Participant Info

First Name
Last Name
Professor of History, Georgetown University
Website URL
slavery, emancipation, Civil War, baseball
Additional Contact Information
not in Washington, DC in summer. Also note that there is no category for Baseball, so I checked the Sports box, but my expertise is chiefly baseball, not sports generally. For sports more broadly, see Barbara Keys

Personal Info

About Me

Chandra Manning teaches U.S. history, chiefly of the 19th century, including classes on slavery and emancipation, Lincoln, citizenship, the Civil War, the American Revolution, and the History of Baseball (not necessarily in that order). She began teaching at Georgetown in 2005, took leave to serve as Special Advisor to the Dean of the Radcliffe Institute for Advanced Study at Harvard University from 2015-2017, and returned to Georgetown full time in the fall of 2017. Her most recent book, Troubled Refuge: Struggling for Freedom in the Civil War (Knopf, 2016), tells the story of Civil War emancipation as a migrant and refugee crisis, in which enslaved men, women, and children ran to the Union Army, found imperfect refuge in camps called “contraband camps”  where they altered the course of the war, emancipation, and citizenship in the United States. It won the Jefferson Davis Prize awarded by the American Civil War Museum for best book on the Civil War and was a Lincoln Prize finalist. Her first book, What This Cruel War Was Over: Soldiers, Slavery, and the Civil War (Knopf, 2007) won the Avery O. Craven Prize awarded by the Organization of American Historians, earned Honorable Mention for the Lincoln Prize and the Virginia Literary Awards for Nonfiction, and was a finalist for the Frederick Douglass Prize and the Jefferson Davis Prize. Eventually she intends to write something that would qualify for a prize not named for a dead Civil War president. A former National Park Service Ranger, she has also advised historical sites, museums, and historical societies, as well as community groups in search of historical perspective. She is in Washington, DC on Tuesdays, Wednesdays, and Thursdays during the academic year, and for the rest of the week (and in the summer) lives with her husband and children outside of Boston. She has a particular interest in neurodiversity. Above all, she is a Red Sox fan.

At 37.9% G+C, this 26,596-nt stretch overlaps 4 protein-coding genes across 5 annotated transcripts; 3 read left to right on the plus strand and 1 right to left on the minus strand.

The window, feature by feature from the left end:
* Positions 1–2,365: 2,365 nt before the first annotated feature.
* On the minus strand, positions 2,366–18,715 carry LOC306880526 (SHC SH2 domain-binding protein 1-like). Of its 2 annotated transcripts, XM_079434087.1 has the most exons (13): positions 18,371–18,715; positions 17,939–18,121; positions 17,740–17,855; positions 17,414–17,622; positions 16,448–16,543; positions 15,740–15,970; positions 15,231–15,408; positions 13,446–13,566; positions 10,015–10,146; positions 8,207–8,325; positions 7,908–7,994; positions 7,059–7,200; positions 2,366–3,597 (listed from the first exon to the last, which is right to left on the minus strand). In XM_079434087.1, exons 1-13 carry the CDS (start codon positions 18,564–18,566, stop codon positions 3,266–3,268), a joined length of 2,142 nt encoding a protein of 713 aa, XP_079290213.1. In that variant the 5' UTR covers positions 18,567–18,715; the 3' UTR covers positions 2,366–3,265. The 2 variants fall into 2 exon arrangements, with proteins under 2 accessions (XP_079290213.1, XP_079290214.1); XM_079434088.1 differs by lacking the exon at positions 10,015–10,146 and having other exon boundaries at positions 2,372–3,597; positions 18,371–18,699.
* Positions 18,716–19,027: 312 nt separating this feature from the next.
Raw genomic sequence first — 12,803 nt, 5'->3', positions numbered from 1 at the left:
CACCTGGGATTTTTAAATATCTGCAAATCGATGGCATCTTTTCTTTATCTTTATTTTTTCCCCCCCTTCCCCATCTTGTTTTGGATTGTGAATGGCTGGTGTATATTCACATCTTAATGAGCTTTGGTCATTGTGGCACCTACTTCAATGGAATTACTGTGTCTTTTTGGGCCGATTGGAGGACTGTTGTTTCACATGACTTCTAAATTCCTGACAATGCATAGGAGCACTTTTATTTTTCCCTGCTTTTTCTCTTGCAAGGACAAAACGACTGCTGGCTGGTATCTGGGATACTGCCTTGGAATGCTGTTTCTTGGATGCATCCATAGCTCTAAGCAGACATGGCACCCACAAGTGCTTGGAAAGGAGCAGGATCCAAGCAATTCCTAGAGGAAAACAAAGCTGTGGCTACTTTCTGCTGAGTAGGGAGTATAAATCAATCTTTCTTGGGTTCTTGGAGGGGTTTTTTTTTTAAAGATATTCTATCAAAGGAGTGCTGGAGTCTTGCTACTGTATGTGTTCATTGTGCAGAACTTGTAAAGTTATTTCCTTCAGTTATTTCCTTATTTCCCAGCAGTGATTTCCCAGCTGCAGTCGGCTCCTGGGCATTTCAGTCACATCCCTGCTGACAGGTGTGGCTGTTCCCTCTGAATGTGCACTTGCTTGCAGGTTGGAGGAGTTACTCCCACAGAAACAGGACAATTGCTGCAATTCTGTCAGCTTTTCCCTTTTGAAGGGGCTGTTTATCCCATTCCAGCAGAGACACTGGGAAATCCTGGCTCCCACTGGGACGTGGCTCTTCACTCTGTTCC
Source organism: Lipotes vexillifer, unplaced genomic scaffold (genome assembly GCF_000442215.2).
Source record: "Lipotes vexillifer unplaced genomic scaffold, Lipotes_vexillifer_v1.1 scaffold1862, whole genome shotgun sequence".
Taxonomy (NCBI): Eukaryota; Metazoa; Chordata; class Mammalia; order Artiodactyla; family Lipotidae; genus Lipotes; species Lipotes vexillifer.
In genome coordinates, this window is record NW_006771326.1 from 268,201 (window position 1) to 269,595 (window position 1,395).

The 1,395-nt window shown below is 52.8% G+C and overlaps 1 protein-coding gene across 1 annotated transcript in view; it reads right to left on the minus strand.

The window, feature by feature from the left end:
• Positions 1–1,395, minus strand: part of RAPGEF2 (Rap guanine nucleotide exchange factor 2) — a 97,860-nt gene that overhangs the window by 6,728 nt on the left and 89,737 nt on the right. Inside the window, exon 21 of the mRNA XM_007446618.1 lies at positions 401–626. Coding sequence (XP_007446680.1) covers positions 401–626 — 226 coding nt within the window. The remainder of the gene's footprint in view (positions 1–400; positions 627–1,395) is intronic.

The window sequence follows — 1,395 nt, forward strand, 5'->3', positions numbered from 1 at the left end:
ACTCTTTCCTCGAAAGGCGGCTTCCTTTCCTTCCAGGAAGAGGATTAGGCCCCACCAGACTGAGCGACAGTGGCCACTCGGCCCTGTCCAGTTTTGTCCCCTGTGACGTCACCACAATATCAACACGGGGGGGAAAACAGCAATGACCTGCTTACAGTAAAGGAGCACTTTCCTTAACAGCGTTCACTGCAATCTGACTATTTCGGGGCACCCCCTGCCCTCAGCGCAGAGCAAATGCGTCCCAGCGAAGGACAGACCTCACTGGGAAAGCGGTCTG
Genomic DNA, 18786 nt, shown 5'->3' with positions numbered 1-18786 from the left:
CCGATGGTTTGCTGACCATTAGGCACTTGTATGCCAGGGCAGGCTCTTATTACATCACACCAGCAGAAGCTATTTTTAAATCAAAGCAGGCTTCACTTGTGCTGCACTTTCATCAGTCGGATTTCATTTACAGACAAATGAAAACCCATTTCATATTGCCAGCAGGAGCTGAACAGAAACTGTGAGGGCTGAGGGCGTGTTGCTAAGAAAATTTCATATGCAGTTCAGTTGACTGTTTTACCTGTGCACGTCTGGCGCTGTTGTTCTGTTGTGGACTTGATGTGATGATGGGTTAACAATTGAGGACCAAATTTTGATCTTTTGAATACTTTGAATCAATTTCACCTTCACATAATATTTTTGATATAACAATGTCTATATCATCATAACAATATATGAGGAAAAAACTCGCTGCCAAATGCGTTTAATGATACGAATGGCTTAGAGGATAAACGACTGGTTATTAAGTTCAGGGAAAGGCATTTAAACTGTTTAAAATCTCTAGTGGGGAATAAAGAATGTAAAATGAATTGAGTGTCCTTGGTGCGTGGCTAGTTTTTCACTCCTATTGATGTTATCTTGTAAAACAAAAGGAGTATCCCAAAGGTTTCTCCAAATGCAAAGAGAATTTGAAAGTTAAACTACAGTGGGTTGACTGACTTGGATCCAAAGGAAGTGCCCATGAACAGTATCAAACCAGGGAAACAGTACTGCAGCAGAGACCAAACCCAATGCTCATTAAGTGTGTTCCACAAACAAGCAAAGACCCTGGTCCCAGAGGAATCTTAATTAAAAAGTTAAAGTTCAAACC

Recent Publications


Troubled Refuge: Struggling for Freedom in the Civil War (New  York: Knopf, 2016).

What This Cruel War Was Over: Soldiers, Slavery, and the Civil War (New York: Knopf, April 2007).


“Northern Women and Emancipation” in Judith Giesberg and Randall Miller, eds., Women and the American Civil War: North-South Counterpoints (Kent, Ohio: Kent State University Press, 2018).

“Military Emancipation Before the Emancipation Proclamation: Overcoming Structural Obstacles,” in Paul Finkelman and Donald Kennon, Congress and the People’s’ Contest: The Conduct of the Civil War (Athens: Ohio University Press, 2018).

“Emancipation as State-Building from the Inside Out” in Jim Downs, ed., Beyond Freedom: Disrupting the History of Emancipation (Athens, Ga.: University of Georgia Press, 2017).

“We Had Our Own Refugee Crisis. You Know it as the Civil War.” History News Network October 2016,

Media Coverage
Country Focus
Expertise by Geography
United States
Expertise by Chronology
19th century
Expertise by Topic
American Civil War, Emancipation, Slavery, Sports